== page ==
Friday, May 27, 2011

Balancing Act

A good writing day happens when I have time to write. Don’t laugh. Some days I don’t. Oh, I want to. I mean to. I need to write. But sometimes life/work/family/travel/the contract that just won’t finish negotiation/the sprinkler system that turns into a geyser/son’s impending wedding/the need to say screw it and watch Bravo – they get in the way. This happens even when I’m on a deadline. Even when I’ve begged for a two week extension of that deadline.

This may get better when I’m no longer teaching full time. Somehow I suspect that it won’t. Life has a way of filling empty space. I think it’s a metaphysical rule. Don’t really know what that means, but it’s been my experience that it’s true. Fits into the same category of how if one appliance breaks, the others hear its siren call of doom and cough their last breaths. Or how you can’t ever say, “My kid would never do that” because before the words are out of your mouth, he’s doing it.

So what does my fantasy writing day look like? Probably a lot like everyone else’s: hours of quiet time in which I am fabulously productive; time to walk and do yoga (in my fantasy I’ve already found a great class and teacher); some green tea, a light and tasty lunch; easy flowing ideas; time to return emails and blog. In my fantasy writing life, Fritos don’t exist and chocolate of any kind is a health food.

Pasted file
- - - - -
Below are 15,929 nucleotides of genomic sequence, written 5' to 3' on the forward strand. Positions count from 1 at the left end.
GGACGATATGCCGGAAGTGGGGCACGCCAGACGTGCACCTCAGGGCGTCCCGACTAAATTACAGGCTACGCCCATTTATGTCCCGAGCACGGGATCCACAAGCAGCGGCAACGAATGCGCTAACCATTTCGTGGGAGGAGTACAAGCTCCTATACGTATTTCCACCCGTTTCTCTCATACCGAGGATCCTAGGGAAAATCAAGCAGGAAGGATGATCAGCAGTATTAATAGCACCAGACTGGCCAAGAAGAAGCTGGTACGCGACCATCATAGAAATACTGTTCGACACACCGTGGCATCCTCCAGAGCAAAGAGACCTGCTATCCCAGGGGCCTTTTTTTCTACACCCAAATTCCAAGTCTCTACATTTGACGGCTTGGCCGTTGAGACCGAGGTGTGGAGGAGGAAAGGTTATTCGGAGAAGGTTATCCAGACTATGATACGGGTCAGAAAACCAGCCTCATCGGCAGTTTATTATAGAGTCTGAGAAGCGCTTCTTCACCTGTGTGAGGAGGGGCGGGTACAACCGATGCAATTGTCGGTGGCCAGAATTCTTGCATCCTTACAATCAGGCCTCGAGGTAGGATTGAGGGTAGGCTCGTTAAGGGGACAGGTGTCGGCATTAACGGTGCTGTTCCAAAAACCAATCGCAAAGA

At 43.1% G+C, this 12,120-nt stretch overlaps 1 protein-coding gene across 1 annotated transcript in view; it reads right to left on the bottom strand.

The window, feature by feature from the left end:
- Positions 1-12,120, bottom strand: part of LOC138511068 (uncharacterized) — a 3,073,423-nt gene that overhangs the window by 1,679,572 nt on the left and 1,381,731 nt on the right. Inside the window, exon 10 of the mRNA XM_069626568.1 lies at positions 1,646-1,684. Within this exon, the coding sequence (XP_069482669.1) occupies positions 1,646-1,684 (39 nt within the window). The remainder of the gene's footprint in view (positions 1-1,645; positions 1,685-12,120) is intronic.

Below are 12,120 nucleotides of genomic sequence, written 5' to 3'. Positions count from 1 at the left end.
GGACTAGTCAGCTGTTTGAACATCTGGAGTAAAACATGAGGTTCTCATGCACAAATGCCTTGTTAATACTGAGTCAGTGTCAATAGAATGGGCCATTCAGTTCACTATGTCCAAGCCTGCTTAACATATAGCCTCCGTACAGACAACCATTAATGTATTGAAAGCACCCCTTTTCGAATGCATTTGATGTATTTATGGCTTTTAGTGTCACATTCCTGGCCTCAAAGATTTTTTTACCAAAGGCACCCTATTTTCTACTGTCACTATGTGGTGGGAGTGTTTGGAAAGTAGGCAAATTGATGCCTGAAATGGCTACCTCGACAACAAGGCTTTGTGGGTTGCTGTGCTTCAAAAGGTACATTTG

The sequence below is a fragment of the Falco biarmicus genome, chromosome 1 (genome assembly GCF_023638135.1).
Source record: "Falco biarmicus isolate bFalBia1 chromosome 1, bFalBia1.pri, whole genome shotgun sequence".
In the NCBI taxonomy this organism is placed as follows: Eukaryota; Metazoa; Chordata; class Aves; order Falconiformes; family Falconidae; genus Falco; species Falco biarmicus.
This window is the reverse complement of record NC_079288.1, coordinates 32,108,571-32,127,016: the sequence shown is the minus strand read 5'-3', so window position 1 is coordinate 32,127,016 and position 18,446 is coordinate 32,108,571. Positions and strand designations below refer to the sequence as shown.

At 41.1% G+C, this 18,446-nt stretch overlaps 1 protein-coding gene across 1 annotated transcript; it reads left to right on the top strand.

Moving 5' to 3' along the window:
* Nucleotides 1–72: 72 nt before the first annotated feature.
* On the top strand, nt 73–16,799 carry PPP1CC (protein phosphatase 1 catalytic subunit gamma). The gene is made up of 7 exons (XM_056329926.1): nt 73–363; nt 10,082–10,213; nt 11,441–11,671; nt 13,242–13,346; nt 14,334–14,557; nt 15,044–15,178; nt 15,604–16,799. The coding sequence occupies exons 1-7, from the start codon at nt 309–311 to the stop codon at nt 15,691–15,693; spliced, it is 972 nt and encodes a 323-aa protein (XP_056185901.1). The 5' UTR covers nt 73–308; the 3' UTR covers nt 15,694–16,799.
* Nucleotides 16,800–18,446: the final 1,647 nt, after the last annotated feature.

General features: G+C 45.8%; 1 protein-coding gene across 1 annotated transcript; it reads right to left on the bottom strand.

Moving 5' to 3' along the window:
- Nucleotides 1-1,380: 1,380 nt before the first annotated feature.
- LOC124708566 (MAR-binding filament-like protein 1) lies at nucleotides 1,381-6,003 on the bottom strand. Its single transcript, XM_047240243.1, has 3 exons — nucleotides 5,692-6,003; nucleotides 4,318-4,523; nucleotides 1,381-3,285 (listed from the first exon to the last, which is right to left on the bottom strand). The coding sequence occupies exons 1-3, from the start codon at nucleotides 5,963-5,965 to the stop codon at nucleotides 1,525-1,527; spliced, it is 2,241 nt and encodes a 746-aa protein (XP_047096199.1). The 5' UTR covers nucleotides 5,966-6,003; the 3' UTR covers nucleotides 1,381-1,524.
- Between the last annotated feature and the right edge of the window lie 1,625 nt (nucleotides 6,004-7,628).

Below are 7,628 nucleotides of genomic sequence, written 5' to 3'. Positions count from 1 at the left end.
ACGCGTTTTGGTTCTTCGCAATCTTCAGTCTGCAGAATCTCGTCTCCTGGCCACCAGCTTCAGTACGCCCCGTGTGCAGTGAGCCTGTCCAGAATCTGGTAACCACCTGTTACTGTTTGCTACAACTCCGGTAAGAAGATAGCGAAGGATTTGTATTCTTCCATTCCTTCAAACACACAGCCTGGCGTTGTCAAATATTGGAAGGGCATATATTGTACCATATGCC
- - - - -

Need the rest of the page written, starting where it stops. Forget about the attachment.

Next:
In reality, here’s what I aspire to: balance. Not every day. But more frequently than I achieve it now. More days where the obligations of promotion don’t outweigh the writing. Where by evening, I can occasionally do something other than hunker back down to write – unless I want to. (this does not count deadline crunch time. All bets are off the couple weeks before a book is due). The ability to turn it all off occasionally.

While some of that may be achieved when I give up full time teaching, some of it won’t. I need to be better at avoiding the distractions. The internet is a seductive little missy. It is still hard to explain to friends and family that staring into space is actually part of my job. Possibly as hard as it is for me to find a concise and pleasant answer to questions like, “So how are sales doing?” or “Are you still writing?.” I need to learn to say, respectively, “Ok. Thanks for asking” and “Yes. I love it” rather than launching into a long-winded explanation of the publishing marketplace and the vagaries of the Amazon calculus and how BookScan lets you see only about 70 percent of sales.

How do you achieve balance between writing and the rest of your life? Anyone?


  1. Joy, I teach half time and use the other half of my day for writing, but there is still not enough time for both. I am always amazed at how much time writing takes. I can spend my whole block of writing time (which, by the time I drive kids to school and get ready for work is probably about 2 hours max) working on one page or sentence.

  2. Netflix streaming is even more seductive than Bravo! Your "ideal" writing day sounds like heaven. I've never had one like that yet :-)